Any number of things can happen because your husband is now a physician. It can be much worse when he's a physician from a medical family. My husband's mother is a nurse, and his two sisters are both pharmacists. I'm not going to get into specifics, but I have heard so many arguments over certain drugs or the latest medical opinions on specific diseases or diagnostic tests that I sometimes just want to walk out of the room and find a quiet place to myself. It can all be so annoying and frustrating to the wife of a physician (and, most likely, the physician himself), but I think the most important thing is how the physician deals with these situations as they arise. If he knows when it's okay to speak his mind and when he should just walk away, then I think he's definitely cut out for the medical profession. But, of course, that's just my opinion. :)
Amanda--wife of an OB/Gyn and survivor

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Wednesday, September 23, 2009

Jury Duty in med school?

Hello ladies,

My husband, an MSII, has received summons for jury duty in October. Is medical school a valid reason for being excused? I'm guessing not... just wondered if you had any advice. He really just can't afford to miss with tons of tests the rest of the semester. I know one day isn't that big of a deal, but who knows how long the trial could go on if he is chosen. I've heard you can get called over and over... Advice? Experience?


Monday, September 21, 2009


New poll up for ya'll. :o)

Any comments on the last poll? Who is feeling brave enough to talk about their hair? LOL! I don't have gray hair yet, but I don't think it will bother me when I do. Growing up my mom always talked about how beautiful gray hair is, and it kind of rubbed off on me. Maybe that will change when I actually have enough money to spend on my hair. :o)


Private Blog

Ladies I just made my blog private because of all the news lately (missing/kidnapped cases) and I put a lot of photos on it to send to the Grandparents. I love being a part of this blog and if anyone here follows my blog and would like a invite just let me know and I will open it up to you.

Sincerely, Tammy

Saturday, September 19, 2009

Medical School Review Site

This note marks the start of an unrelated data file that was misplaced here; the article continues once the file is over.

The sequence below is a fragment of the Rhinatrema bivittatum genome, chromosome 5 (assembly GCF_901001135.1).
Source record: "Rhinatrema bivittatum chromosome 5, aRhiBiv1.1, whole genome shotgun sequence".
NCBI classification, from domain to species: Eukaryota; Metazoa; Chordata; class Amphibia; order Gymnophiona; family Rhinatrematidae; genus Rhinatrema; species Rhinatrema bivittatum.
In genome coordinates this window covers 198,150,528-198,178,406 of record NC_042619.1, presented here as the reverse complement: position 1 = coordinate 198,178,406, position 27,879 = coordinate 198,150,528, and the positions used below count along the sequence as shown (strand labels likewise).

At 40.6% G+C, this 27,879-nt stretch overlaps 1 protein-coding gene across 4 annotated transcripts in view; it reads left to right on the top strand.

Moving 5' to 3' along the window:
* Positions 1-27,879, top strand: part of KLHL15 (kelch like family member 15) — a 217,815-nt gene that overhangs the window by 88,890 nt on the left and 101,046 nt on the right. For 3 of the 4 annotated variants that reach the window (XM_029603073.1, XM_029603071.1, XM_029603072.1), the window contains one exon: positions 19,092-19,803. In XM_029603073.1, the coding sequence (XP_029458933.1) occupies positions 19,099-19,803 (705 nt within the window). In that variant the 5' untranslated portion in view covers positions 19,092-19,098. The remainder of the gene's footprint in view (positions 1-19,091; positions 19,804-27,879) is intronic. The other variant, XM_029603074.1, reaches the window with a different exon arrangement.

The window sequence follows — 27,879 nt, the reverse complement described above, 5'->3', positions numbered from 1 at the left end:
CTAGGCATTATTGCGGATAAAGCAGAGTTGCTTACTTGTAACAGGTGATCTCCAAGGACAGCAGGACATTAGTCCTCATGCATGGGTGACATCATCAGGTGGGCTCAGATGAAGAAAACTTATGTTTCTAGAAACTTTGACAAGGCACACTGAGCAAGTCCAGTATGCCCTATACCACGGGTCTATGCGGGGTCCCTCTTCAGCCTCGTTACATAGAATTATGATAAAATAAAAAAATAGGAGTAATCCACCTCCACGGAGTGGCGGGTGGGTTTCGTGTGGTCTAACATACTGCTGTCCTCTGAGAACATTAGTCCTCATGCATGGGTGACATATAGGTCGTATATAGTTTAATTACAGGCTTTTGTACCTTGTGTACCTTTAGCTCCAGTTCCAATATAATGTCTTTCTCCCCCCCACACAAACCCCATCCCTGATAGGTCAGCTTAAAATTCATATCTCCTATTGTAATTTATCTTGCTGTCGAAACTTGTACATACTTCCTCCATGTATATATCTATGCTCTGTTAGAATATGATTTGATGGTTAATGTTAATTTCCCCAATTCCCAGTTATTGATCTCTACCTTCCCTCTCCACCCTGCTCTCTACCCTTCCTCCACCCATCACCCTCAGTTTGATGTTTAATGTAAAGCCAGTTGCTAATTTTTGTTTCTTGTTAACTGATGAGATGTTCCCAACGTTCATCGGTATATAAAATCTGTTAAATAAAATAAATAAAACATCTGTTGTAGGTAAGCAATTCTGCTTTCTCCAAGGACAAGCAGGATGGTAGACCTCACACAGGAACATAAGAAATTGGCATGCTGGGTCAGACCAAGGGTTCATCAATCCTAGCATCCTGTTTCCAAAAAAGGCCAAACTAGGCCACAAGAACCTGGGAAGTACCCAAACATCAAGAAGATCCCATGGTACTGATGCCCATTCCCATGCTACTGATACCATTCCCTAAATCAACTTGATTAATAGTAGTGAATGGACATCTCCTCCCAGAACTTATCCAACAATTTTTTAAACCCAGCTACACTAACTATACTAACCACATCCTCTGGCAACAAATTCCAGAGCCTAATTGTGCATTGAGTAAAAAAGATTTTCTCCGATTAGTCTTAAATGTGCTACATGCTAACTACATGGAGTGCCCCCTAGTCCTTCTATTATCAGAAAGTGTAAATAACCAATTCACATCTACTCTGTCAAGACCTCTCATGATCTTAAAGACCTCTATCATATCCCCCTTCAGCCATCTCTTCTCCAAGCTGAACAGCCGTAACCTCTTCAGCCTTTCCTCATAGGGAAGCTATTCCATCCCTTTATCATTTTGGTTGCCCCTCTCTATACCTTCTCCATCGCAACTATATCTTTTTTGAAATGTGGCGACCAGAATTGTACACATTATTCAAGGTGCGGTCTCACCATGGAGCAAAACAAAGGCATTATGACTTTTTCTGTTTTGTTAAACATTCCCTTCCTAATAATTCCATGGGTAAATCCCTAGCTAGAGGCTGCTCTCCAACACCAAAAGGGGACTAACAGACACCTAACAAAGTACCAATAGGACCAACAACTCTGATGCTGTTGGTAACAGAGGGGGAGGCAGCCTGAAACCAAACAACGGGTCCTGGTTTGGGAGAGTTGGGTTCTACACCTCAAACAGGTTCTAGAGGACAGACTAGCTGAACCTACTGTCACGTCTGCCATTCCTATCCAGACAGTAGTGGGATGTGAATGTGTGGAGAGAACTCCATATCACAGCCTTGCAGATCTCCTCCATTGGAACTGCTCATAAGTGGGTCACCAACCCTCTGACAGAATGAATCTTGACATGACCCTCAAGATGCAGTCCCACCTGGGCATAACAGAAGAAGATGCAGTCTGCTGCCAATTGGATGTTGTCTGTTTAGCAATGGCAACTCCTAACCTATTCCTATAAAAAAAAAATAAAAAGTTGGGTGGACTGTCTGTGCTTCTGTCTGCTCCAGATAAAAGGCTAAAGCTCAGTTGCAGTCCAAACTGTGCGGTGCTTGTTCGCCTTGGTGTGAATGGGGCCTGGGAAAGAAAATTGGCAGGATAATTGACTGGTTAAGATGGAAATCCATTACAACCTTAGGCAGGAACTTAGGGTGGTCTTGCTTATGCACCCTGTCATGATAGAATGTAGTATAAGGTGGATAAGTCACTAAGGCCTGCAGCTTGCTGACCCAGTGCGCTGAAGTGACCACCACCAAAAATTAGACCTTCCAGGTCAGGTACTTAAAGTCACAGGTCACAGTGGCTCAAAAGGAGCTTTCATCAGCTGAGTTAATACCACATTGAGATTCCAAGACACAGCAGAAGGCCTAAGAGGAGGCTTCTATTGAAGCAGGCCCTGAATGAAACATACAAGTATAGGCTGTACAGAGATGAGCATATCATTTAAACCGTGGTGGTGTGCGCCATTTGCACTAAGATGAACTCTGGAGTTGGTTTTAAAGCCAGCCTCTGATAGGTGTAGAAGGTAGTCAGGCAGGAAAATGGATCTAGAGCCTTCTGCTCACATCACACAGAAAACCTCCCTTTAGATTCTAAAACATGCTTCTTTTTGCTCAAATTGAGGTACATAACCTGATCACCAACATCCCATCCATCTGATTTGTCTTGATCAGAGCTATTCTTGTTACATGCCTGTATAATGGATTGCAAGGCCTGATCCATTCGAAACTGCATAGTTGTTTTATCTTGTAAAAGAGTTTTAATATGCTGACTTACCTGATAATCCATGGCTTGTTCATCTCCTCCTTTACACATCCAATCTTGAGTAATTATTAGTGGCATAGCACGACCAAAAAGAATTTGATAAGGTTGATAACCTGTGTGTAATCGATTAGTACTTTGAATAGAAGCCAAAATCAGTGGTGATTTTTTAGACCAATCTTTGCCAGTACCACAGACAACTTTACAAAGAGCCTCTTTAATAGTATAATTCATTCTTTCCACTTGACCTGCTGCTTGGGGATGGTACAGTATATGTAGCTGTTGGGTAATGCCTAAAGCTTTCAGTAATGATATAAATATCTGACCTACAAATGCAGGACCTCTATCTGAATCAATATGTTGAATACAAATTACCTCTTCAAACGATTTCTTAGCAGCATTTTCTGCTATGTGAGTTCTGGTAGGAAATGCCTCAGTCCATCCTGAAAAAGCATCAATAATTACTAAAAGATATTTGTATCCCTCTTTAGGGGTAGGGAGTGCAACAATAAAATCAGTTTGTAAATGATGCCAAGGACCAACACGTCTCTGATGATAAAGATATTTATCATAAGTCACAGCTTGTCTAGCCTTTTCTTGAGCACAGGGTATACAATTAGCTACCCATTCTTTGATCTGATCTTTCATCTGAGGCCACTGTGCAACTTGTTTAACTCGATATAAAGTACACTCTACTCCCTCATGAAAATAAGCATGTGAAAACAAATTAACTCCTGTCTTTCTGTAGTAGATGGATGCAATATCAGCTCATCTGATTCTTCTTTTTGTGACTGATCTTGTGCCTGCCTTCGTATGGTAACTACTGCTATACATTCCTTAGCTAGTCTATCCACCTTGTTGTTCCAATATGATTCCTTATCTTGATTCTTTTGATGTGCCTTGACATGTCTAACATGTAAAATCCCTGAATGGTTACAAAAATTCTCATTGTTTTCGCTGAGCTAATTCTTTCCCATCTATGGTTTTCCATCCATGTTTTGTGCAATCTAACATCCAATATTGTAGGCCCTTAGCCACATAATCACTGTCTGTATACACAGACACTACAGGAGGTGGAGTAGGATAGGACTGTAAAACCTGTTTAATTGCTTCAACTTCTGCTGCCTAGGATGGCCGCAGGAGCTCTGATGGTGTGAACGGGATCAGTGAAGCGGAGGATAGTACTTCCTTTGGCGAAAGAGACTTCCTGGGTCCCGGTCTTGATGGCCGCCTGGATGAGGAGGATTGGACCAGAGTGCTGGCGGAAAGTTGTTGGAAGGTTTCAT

At a comment on the residency review site I posted about earlier, I have also created a Medical School review site.

I would love to have some more schools reviewed, so please see the Blog Post Directions to make a contribution.
So, I have been following the Lives of Doctor Wives blog for a while now! My husband is currently an engineer and will be applying to med school next year. The blog has really been a comfort to me (especially Survivor Saturdays!), as I am very nervous about leaving our comfortable lifestyle, uprooting from our family (more than likely) and just the logistics of the whole thing in general. I feel better because of the Doctor Wives blog. Who said people couldn't bless others through blogs?!

My question is this, how does health insurance work out during med school and residency? Is there a way to get insurance for our family through the medical school? Do doctors get insurance through their residency program once they are out of school? I am a teacher but don't plan on working (maybe just part-time if that) when we have children and plan to stay at home probably most of medical school and residency, so continuous coverage is not an option from my end.

Thanks, Katie

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Residency Review Siet

Hey everyone,

I have created a site that I hope will in the future become really useful to a lot of us. I have been doing a lot of research on the 40 different cities my husband has applied for residency in and have had a hard time finding specific information that tells what the residents families thought of the program. I know that there are a lot of resident spouse and a lot of spouses who have moved past the residency phase of their lives. I am looking to gather information on various specialties and cities around the country. This site is not just for me. It is my hope that it will become a great site with lots of information for spouses of resident applicants to gather information on their prospective locations.

Residency Reviews by Families

If you would like to contribute, take a look at the page. You can find a post about blog post directions here. I look forward to hearing from you. Thanks for your input!

Surivivor Saturdays - Raising Mini MDs

As of last week’s conversation in the soccer-dance class minivan taxi cab, all three of my children want to be doctors when they grow up. My ten year old daughter wants to be an M.D., Ph.D. in genetic degenerative disease (she hasn’t decided which one yet, but she’s considering Alzheimer’s). My eight year old son wants to be an internist (or a zoo keeper or a Jedi, depending on the week). And my four year old son wants to be a doctor who helps tummy aches. (He’s now learning how to pronounce gas-tro-in-ter-ol-i-gist.)